Rachel Shapiro '06
Rachel Shapiro's project focuses on increasing access to special educational services for children with disabilities involved in the juvenile court system. She will be working with her sponsoring agency, Equip for Equality, to provide direct representation, legal trainings, and written materials for children in Cook County, Ill., who have unmet or inappropriately met special educational needs.
Rachel's project is funded by the Chicago Bar Foundation, the pro bono arm of the Chicago Bar Association, with goals of ensuring that juveniles' rights under the Individuals with Disabilities Education Act are being properly met by school districts, and that children are aware of their legal right to a free appropriate public education, both of which are part of a broader effort to reduce the recidivism rate in Cook County.
Tracy Simmons '06
Tracy Simmons will be working with the Children's Health and Education Law Project at the Legal Aid Society of Columbus to address the difficult problem of obtaining mental health services for children of low-income families (her fellowship is being sponsored by the Ohio Legal Assistance Foundation).
In Franklin County, Ohio, over 900 parents relinquished custody of their children suffering from mental illness in order to gain access to mental health care services in 2004. By relinquishing custody for mental health care, parents lose the right to make critical decisions about their child's care and treatment. Additionally, children's underlying mental health needs are often compounded with feelings of abandonment and displacement when they are forced to leave their homes.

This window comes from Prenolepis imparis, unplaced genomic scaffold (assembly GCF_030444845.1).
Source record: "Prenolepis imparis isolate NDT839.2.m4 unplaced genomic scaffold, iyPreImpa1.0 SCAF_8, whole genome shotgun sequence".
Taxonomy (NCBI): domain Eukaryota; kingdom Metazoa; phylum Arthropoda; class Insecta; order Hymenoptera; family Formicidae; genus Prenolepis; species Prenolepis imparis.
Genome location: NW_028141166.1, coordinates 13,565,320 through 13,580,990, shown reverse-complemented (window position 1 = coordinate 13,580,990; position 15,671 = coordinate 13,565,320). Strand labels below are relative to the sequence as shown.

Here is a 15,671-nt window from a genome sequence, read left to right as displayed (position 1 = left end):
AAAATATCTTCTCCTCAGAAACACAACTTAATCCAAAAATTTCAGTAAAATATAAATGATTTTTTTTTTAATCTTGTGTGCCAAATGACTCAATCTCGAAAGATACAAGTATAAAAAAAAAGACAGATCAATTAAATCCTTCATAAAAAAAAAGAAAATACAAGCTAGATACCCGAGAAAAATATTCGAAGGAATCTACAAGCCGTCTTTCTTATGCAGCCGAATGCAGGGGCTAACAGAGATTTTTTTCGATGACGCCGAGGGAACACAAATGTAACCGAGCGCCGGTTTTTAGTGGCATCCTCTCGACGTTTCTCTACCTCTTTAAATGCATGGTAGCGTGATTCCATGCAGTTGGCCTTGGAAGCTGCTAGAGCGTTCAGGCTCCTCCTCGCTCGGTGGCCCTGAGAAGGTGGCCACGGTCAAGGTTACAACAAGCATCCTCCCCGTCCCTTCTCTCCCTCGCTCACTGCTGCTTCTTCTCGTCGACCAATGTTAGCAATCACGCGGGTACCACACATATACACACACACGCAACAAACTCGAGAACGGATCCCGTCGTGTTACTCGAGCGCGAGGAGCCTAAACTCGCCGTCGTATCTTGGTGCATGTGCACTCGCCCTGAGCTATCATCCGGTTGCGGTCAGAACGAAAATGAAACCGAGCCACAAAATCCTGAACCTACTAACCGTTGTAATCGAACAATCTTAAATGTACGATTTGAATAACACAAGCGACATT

Tracy's fellowship will include 1) direct representation of children in low-income families seeking mental health care services who have been wrongly denied Medicaid or Individuals with Disabilities Education Act (IDEA) services and who are in jeopardy of being or have been relinquished to state care, 2) planning educational seminars for families regarding current and potential options for mental health care funding, and 3) collaboration with various community groups and service providers to develop a referral system and community outreach to address families' questions related to mental health care services and to refer potential legal cases. She will also be working with community groups to bring about policy changes at a state-wide level.
Lori Turner '06
Lori Turner is joining the Children's Initiative of the ACLU of Illinois for a two-year fellowship, sponsored by McDermott Will & Emery. Lori's work with the ACLU will focuses on identifying unmet educational needs of children in state care. Lori will implement strategies to assure that these children have adequate, stable education and mental health care services, and will be using existing agreements to petition the Illinois Department of Children and Family Services to help children in state care meet educational goals.